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Conference Calls Detail Katrina Concerns, Failings
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Conference Calls Detail Katrina Concerns, Failings

Katrina & Beyond

Conference Calls Detail Katrina Concerns, Failings

Conference Calls Detail Katrina Concerns, Failings
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Emergency Manager Walter Maestri of Jefferson Parish.

Emergency Manager Walter Maestri of Jefferson Parish is one official who became frustrated with the federal response to Katrina in the conference calls. Daniel Zwerdling, NPR hide caption

toggle caption Daniel Zwerdling, NPR
Maestri recorded the emergency response calls beginning with an Aug. 26 telephone conference.

Maestri recorded the emergency response calls beginning with an Aug. 26 telephone conference. Daniel Zwerdling, NPR hide caption

toggle caption Daniel Zwerdling, NPR

After the Storm

Nearly two weeks after Katrina struck, when communications were finally re-established, officials were still discussing how to help. The conversations below took place in a conference call on Friday, Sept. 9, 2005. The primary speakers are Maestri and Jeff Smith, deputy director of Louisiana's Office of Emergency Preparedness.

"First and foremost, we have still not received... any of our gasoline and diesel shipments..."
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"Do you have a FEMA liaison that's there with you joined at the hip?"
  • <iframe src="https://www.npr.org/player/embed/4859329/4860164" width="100%" height="290" frameborder="0" scrolling="no" title="NPR embedded audio player">
"I assume you're talking about the emergency food, the water..."
  • <iframe src="https://www.npr.org/player/embed/4859329/4860162" width="100%" height="290" frameborder="0" scrolling="no" title="NPR embedded audio player">
"What ever happened to these FEMA gen packs..."
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"The media is hot on the [Hurricane] Pam issue..."
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In the days before Hurricane Katrina devastated the Gulf Coast, officials in local, state and federal governments held a series of telephone conference calls aimed at coordinating their responses to the storm. The sessions were recorded by Walter Maestri, emergency manager for Jefferson Parish, who shared them with NPR.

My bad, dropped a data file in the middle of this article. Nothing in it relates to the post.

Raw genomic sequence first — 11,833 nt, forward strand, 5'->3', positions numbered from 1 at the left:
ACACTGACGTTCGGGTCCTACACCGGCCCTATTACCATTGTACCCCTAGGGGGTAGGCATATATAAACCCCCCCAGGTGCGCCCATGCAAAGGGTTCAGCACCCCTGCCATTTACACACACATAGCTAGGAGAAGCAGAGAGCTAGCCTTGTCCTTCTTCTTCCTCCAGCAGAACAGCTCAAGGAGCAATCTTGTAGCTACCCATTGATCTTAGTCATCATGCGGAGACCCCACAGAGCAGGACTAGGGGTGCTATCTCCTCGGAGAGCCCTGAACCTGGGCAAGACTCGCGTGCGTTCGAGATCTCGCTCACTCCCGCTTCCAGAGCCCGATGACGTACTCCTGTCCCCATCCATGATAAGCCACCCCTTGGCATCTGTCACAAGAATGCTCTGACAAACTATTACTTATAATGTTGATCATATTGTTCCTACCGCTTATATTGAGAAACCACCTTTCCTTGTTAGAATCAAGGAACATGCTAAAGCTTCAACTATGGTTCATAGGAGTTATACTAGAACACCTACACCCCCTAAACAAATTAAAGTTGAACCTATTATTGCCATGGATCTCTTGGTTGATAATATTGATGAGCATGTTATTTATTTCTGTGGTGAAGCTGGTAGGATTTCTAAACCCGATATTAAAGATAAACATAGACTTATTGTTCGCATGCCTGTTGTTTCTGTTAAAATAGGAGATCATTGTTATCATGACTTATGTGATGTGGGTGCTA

In tapes of the disaster planning meetings, emergency managers and civic officials evinced a growing concern with the strengthening hurricane's possible effects — and after the storm made landfall, a growing frustration with the aid effort mounted by the Federal Emergency Management Agency.

Early Warnings

Experts have predicted a catastrophic hurricane strike on New Orleans for several years:

As emergency preparations gave way to coordinated actions and pleas for equipment, the recorded calls depict an emergency command center in Baton Rouge that became a center of frenzied activity.

As late as Saturday morning — 48 hours before the storm struck — officials were debating how best to handle an evacuation. At one point, Mayor Ray Nagin of New Orleans brought up a troubling issue: If community leaders simultaneously told residents to leave, gridlock could result.

Throughout the weekend, local officials continued in their plans to open disaster shelters. In detailed plans drawn up several years ago, state and federal governments agreed on the need for a network of "special needs" shelters, with emergency generators that could power medical equipment. But in a series of phone calls, officials complained they couldn't find the generators they needed.

Dozens of key officials from state and federal agencies spoke with local counterparts like Maestri, of Jefferson Parish, a large suburb of New Orleans hit hard by the storm surge and the flooding that followed.

On the morning of Monday, Aug. 29, with Katrina making its way inland from the Gulf Coast, Maestri said on the call: "Things are collapsing." And questions persisted over who was in charge: "So FEMA will coordinate emergency supplies?" Maestri asked. Soon after, communications were lost, and the next conference call took place nearly two weeks later.

The calls could play a role in any investigation — whether by the White House or by Congress — into why the initial response to Katrina failed to match the scale of the hurricane's impact on the region.

This piece was produced by NPR's Kate Davidson.

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